Neonatal sepsis was classified into early onset sepsis (EOS) and late onset sepsis (LOS) routinely [7, 8]. EOS generally reflects vertical transmission from mothers while LOS cases were likely due to pathogens acquired after delivery and often from nosocomial infections [9]. A previous meta-analysis reported that Staphylococcus species, especially Coagulase negative Staphylococcus (CoNS) continue to be the principal organisms of neonatal sepsis in China [10]. Nevertheless, more recent data described Klebsiella pneumoniae as the most frequent pathogen, with widespread antimicrobial resistance (AMR) [11]. Klebsiella pneumoniae was primarily associated with LOS, greater morbidity, mortality and limited treatment options in neonates [11, 12]. In China, multicenter reports on pathogens of neonatal BSI were scarce and were limited to specific gestational age groups or not involving resistance analysis of antibiotics [12, 13]. Currently, data on antimicrobial resistance (AMR) distinguishing between community-acquired LOS (CALOS) and hospital-acquired LOS (HALOS) in neonates are also scarce [3, 14]. Detecting emerging resistance in neonatal BSI is vital in order to optimise empiric antibiotic therapy in HALOS, in accordance with antimicrobial stewardship principle and to reduce mortality. The present study assessed the benchmark in neonatal sepsis, distinguishing between EOS, HALOS, and CALOS, and covering the neonatal population of entire gestational age groups.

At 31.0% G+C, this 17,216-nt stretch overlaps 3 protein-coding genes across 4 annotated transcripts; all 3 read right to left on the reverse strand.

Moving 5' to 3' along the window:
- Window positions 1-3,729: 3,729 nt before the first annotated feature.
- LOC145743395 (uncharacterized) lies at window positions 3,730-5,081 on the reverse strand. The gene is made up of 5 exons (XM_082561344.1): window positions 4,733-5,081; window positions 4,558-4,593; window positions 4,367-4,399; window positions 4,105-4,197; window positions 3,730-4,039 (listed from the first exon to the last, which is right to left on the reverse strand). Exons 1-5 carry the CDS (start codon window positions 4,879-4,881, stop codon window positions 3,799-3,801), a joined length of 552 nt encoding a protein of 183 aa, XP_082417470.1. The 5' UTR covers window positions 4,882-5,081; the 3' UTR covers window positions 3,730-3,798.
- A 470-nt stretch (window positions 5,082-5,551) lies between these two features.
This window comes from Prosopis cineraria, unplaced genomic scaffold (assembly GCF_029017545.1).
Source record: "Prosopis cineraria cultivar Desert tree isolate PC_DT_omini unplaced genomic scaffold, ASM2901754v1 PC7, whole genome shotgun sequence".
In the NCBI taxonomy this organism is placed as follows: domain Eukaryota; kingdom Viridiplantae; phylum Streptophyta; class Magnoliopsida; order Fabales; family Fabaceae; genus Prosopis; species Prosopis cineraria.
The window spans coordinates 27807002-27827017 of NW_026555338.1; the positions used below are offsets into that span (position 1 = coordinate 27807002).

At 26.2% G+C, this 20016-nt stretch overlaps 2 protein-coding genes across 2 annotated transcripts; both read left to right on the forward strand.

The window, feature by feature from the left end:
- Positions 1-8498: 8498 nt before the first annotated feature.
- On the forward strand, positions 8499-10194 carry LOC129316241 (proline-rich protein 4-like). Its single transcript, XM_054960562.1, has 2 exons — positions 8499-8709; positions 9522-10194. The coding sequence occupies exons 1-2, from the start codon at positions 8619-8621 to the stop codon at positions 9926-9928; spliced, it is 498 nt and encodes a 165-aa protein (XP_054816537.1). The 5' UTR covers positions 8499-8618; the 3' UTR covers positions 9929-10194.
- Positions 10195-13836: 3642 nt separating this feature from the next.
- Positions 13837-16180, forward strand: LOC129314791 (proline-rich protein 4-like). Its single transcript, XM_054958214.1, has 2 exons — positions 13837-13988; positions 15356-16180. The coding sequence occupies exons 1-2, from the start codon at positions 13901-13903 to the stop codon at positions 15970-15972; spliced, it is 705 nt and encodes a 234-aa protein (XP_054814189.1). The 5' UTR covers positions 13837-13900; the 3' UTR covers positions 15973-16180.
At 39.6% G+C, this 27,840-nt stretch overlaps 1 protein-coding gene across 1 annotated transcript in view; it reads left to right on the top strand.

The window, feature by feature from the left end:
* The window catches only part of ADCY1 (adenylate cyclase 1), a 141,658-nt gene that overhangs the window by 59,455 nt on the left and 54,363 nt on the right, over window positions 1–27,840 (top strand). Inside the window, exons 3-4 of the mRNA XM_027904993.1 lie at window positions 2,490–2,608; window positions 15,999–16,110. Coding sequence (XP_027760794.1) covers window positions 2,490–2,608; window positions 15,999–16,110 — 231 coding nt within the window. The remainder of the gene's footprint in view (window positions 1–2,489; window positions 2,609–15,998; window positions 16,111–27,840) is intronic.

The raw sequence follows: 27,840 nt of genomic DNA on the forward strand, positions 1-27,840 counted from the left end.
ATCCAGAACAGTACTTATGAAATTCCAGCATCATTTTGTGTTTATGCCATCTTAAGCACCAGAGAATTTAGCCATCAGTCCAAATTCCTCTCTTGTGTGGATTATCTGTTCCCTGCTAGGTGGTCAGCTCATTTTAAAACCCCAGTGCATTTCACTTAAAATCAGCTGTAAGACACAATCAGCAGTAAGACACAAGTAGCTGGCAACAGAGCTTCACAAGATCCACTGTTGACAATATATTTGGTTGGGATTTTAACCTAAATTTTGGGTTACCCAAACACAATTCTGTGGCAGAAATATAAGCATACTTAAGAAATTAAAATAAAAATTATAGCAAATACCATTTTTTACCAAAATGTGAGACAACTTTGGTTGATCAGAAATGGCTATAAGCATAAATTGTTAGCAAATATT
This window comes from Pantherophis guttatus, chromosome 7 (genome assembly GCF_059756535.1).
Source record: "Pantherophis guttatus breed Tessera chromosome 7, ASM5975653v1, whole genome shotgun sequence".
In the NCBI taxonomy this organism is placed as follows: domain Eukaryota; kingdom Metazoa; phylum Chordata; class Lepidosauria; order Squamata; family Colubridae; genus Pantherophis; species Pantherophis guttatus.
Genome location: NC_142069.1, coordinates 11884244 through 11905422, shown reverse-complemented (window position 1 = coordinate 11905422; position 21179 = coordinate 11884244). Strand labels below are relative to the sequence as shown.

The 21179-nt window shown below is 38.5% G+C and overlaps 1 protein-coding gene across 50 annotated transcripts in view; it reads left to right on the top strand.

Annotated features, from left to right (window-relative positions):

Settings and infection control methods

Twenty-five tertiary hospitals participated in the current study. Among the hospitals, twenty-three tertiary hospitals were located in Shandong province which involving 13 major cities, one tertiary hospital in Hebei province and the other one in the Inner Mongolia Autonomous Region. Nineteen hospitals were general hospitals and 6 were maternal and child health care hospitals.

Because all 25 hospitals have their own maternity/obstetric ward, most neonates were born on site and only a few were transferred. The number of beds ranged from 20 to 60. The ratio of nurses to bed ranged from 0.4 to 1.2 and physician to nurse ranged from 0.3 to 0.5. The bed occupancy rate was maintained above 90%. All 25 hospitals have an infection control committee. Trained infection control nurses were available at all units at all times. All NICUs had a hand hygiene policy, but no audits of staff compliance were undertaken. Alcohol-based hand rub solutions and disinfectant dispensers filled with betadine 7.5% were provided at hand-wash sinks, and clean disposable tissue papers for hand-drying were sufficiently available. None of 25 NICUs had laminar flow devices. Surveillance cultures were only used when an outbreak was suspected but were not routinely undertaken.

Identification and susceptibility testing